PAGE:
24. S10.00005 : Dimensional crossover of transport characteristics in topological insulator nanofilms, Ken-Ichiro Imura, Yukinori Yoshimura, Koji Kobayashi, Tomi Ohtsuki, APS March Meeting 2015, 2015/03/05, Without Invitation, English, American Physical Society, Henry B.Gonzalez Convention Center, San Antonio, Texas, Recently, much effort has been made to grow thin films of a topological insulator. Naturally, its primary purpose was to reduce the contribution of the bulk to transport quantities. Here, we propose that searching for quantized transport in such TI thin films is an efficient way for probing non-trivial topological features encoded in the 3D bulk band structure. In a recent work (Kobayashi, KI, Yoshimura & Ohtsuki, arXiv:1409.1707), we have highlighted the following issues: 1) Transport characteristics of TI thin films is well understood by studying the conductance both in the edge and slab geometries. 2) We introduce ``conductance maps'' for revealing the dimensional crossover in such TI thin films. Quantization of the conductance occurs both in the edge and in the slab geometries, but not at the same time. 3) We focus on the even-odd feature in transport with respect to the number of stacked layers. We found parameter regimes in which the even-odd feature is broken by inversion of the finite-size gap associated with hybridization of the top and bottom surface wave functions. We propose that tuning the hybridization gap of a TI thin film and make it inverted is an effective way of realizing a 2D quantum spin Hall state.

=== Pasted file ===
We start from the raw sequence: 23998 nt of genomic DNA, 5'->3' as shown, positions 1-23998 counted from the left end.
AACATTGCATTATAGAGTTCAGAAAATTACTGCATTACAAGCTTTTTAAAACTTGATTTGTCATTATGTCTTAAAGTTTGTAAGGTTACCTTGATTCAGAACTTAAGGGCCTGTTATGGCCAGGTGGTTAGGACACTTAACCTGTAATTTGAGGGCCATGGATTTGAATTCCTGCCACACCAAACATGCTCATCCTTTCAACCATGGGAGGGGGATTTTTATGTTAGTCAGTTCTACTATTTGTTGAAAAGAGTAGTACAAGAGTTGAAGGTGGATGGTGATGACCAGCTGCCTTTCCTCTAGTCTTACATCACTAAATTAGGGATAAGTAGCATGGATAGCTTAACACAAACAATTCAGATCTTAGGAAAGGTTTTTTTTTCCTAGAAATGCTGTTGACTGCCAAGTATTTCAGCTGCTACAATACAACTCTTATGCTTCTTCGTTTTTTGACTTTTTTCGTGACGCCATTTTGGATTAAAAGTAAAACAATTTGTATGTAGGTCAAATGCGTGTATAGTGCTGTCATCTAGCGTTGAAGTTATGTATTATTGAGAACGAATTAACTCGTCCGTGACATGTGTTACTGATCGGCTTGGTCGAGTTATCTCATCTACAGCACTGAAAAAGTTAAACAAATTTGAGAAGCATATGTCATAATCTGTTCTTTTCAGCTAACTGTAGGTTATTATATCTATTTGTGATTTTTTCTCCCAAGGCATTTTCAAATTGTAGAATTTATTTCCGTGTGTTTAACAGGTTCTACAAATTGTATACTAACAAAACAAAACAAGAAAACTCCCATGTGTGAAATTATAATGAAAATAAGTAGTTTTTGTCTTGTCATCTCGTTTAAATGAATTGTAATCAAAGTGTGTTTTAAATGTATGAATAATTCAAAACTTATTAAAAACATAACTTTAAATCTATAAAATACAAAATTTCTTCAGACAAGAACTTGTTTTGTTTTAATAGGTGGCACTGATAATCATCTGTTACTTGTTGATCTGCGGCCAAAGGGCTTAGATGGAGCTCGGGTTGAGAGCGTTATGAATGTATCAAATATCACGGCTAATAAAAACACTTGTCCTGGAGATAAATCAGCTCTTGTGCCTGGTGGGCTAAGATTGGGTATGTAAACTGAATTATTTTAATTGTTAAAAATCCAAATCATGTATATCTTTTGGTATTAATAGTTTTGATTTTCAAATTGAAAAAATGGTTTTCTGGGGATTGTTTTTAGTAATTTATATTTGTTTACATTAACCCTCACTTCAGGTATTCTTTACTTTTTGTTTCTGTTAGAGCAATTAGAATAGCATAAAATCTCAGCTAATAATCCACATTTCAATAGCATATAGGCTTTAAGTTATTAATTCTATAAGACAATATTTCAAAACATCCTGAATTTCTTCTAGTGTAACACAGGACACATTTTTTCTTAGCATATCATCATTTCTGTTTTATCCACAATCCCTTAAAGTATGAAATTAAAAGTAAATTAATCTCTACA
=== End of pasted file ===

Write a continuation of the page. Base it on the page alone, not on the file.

25. Q10.00015 : Density of states scaling at the semimetal to metal transition in three dimensional topological insulators, Igor Herbut (Simon Fraser University), Ken Imura (Hiroshima University) Tomi Ohtsuki (Sophia University) Koji Kobayashi (Sophia University), APS March Meeting 2015, 2015/03/04, Without Invitation, English, American Physical Society, Henry B.Gonzalez Convention Center, San Antonio, Texas, The quantum phase transition between the three dimensional Dirac semimetal and the diffusive metal can be induced by increasing disorder. Taking the system of disordered Z2 topological insulator as an important example, we compute the single particle density of states by the kernel polynomial method. We focus on three regions: the Dirac semimetal at the phase boundary between two topologically distinct phases, the tricritical point of the two topological insulator phases and the diffusive metal, and the diffusive metal lying at strong disorder. The density of states obeys a novel single parameter scaling, collapsing onto two branches of a universal scaling function, which correspond to the Dirac semimetal and the diffusive metal. The diverging length scale critical exponent and the dynamical critical exponent are estimated, and found to differ significantly from those for the conventional Anderson transition. Critical behavior of experimentally observable quantities near and at the tricritical point is also discussed. (K. Kobayashi et al, Phys. Rev. Lett. vol. 112, 016402 (2014))